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Second, we lose four copies of Abbot of Keral Keep and replace them with four copies of Speedway Fanatic. All things considered, this is a meaningful downgrade to the deck. Abbot of Keral Keep was extremely difficult to block thanks to prowess, and generating card advantage is a huge upside for a mono-red deck. That said, Speedway Fanatic isn't all downside: having haste means it can get in damage right away on an empty board, which can help us close out the game quickly. 

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You'd think that Harnessed Lightning would be a downgrade over Fiery Impulse because both typically deal three damage at instant speed, while Fiery Impulse costs one less mana, but after playing with Harnessed Lightning for a while, I think the opposite is actually true. I've had situations where I used my first Harnessed Lightning to kill an x/1 like Rattlechains or Toolcraft Exemplar, which means that even with no additional energy sources, the second Harnessed Lightning can kill an Ishkanah, Grafwidow or Mindwrack Demon, which is a huge deal. 

$ 0.00 $ 0.00 $ 0.00 $ 0.00

Even though Flame Lash is an instant, Exquisite Firecraft is clearly the better card. Not only is it almost always uncounterable in Alchemist Burn, which is important in a world of Revolutionary Rebuff and Negate, but the difference between three mana and four mana is huge in a 22-land deck. While being able to cast Flame Lash at the end of our opponent's turn is nice, there will be times where it rots in our hand because we can't draw our fourth land, which was rarely a problem with Exquisite Firecraft

The Verdict: 

All in all, I think that the Kaladesh version of Alchemist Burn is basically on par with the original build as far as power level is concerned, which means it's still a very competitive budget option. That said, if you are looking to play an even more spruced up build, look towards the UR Fevered Visions deck. While the fully powered version is nearly $200, most of this comes from Chandra, Torch of Defiance, the mana base, and Kozilek's Return in the sideboard, and while these cards are good, you can definitely play without them for a bit while you're waiting to upgrade. So, while I think Alchemist Burn is a fine budget option, if you are looking to spend a bit more, consider upgrading to the UR build—Fevered Visions is quite the card.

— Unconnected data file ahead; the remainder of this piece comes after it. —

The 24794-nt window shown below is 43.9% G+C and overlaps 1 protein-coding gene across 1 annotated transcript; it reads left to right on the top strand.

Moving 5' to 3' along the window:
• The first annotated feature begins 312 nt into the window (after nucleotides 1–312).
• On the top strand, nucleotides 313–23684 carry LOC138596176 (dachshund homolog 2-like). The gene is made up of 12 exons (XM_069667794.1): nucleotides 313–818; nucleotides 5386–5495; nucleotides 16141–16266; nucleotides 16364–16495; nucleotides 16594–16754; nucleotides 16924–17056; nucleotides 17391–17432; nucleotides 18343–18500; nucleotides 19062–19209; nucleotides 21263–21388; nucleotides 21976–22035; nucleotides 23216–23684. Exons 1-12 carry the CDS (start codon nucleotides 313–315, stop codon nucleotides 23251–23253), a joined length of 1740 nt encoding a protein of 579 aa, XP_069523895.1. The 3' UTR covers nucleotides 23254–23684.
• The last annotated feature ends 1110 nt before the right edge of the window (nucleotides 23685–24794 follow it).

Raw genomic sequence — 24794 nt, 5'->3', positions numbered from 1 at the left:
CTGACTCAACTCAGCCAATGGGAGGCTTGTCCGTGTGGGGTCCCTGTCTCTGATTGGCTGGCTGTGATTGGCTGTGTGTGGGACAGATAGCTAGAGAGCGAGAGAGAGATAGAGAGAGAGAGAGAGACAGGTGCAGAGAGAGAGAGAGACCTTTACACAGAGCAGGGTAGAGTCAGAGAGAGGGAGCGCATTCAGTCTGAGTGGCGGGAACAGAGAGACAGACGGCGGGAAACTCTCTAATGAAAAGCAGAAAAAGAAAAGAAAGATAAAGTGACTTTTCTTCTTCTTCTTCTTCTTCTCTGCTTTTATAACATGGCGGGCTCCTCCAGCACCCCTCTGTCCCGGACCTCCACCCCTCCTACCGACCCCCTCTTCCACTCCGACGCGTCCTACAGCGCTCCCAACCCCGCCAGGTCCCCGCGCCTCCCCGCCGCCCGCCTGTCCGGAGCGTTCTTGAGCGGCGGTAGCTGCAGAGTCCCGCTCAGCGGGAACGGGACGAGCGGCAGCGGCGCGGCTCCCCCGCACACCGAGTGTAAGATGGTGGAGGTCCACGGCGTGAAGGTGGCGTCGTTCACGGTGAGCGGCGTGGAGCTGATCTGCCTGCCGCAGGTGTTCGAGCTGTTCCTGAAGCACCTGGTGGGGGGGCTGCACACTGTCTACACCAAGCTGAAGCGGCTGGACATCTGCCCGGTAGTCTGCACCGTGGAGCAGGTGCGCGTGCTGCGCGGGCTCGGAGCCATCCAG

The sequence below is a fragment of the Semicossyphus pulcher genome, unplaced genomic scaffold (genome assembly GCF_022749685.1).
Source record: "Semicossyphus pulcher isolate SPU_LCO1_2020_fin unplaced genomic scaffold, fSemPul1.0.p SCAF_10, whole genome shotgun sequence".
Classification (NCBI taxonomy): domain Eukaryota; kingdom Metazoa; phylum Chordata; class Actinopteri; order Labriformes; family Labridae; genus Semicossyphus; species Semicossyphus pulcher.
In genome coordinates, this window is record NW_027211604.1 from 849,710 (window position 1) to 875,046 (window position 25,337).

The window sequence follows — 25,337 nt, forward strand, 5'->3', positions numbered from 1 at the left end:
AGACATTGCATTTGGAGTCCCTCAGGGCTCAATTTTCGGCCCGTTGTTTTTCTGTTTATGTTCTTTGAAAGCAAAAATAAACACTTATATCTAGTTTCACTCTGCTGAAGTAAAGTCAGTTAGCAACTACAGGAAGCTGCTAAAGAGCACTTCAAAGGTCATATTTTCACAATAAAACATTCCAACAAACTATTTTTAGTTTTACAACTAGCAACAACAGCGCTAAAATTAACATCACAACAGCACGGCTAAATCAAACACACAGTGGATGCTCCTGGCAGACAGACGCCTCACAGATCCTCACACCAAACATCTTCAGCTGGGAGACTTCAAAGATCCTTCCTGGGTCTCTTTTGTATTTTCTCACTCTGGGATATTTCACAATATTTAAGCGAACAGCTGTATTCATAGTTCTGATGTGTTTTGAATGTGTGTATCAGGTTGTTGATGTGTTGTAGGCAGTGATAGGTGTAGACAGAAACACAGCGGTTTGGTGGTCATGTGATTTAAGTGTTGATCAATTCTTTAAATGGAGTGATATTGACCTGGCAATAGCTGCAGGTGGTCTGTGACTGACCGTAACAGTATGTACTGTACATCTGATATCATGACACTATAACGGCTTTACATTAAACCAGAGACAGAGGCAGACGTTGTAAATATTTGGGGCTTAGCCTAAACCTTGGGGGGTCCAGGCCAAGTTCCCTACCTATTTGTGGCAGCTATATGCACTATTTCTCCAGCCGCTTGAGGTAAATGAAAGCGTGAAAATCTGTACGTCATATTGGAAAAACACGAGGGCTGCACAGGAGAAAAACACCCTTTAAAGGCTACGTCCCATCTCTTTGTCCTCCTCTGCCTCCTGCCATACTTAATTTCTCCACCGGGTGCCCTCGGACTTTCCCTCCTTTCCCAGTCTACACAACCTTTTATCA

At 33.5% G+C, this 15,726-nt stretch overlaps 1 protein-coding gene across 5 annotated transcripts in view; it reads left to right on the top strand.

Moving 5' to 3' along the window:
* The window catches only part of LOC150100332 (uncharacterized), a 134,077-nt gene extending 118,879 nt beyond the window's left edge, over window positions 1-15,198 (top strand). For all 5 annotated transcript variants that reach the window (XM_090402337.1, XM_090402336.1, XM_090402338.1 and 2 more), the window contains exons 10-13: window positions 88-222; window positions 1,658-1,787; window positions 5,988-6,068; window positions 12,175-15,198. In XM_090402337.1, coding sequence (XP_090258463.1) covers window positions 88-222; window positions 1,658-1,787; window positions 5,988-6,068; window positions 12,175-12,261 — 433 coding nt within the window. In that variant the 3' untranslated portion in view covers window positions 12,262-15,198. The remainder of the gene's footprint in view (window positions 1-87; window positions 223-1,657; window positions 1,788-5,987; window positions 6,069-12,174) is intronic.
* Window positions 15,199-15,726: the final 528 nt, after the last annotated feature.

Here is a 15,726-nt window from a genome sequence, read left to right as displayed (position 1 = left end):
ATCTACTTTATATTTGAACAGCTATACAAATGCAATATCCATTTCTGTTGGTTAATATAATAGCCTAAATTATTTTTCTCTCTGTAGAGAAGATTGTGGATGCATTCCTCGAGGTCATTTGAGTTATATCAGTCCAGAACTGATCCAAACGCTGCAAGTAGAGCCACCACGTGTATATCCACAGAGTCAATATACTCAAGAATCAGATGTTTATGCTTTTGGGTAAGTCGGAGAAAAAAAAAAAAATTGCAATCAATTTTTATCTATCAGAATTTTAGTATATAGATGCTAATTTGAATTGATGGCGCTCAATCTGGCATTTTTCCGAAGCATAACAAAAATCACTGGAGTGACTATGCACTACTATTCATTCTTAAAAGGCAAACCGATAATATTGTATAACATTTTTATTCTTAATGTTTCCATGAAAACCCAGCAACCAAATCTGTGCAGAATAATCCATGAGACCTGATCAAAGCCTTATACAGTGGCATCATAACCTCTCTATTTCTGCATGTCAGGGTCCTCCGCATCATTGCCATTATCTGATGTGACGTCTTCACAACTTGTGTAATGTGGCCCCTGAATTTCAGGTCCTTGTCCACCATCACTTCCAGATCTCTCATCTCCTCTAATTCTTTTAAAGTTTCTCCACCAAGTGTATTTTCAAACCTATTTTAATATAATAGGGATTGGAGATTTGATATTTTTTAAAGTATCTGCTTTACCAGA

Mono-Green Aurora

Unfortunately, rotation killed Mono-Green Aurora, which is sad because the deck was a blast to play. There simply isn't a replacement for The Great Aurora or Gaea's Revenge, which were the two most important cards in the entire deck. 

UW Clue Flash

See the original list, watch the gameplay videos, and read the article here: Budget Magic: $82 (25 tix) Standard UW Clue Flash

Changes:  

Down: −3 Thopter Spy Network, −3 Ojutai's Command, −4 Dimensional Infiltrator, −4 Thraben Inspector, −2 Clash of Wills

Up: +4 Revolutionary Rebuff +4 Spell Queller, +4 Selfless Spirit, +4 Mausoleum Wanderer.

Discussion: 

The upgrades to UW Clue Flash are probably the weirdest of the entire lot. The end result is an extremely competitive deck but a deck that doesn't really share much in common with the original Clue Flash deck. Here's the problem: we lose Thopter Spy Network to rotation, and Thopter Spy Network was the "clue" half of "clue flash." Without Thopter Spy Network to make us an endless stream of Thopter tokens, we really don't have any motivation to play things that make artifacts, so we cut Thraben Inspector as well. 

Once both Thopter Spy Network and Thraben Inspector were out, it seemed pretty clear that the right thing to do was make a UW Spirits deck to take advantage of cards like Rattlechains. As a result, we cut the "Clue" package all together, and what we have left is a straightforward UW Spirits deck. While we can still play the flash game, the original spirit of the deck is gone (ironically replaced by Spirits). 

The Verdict: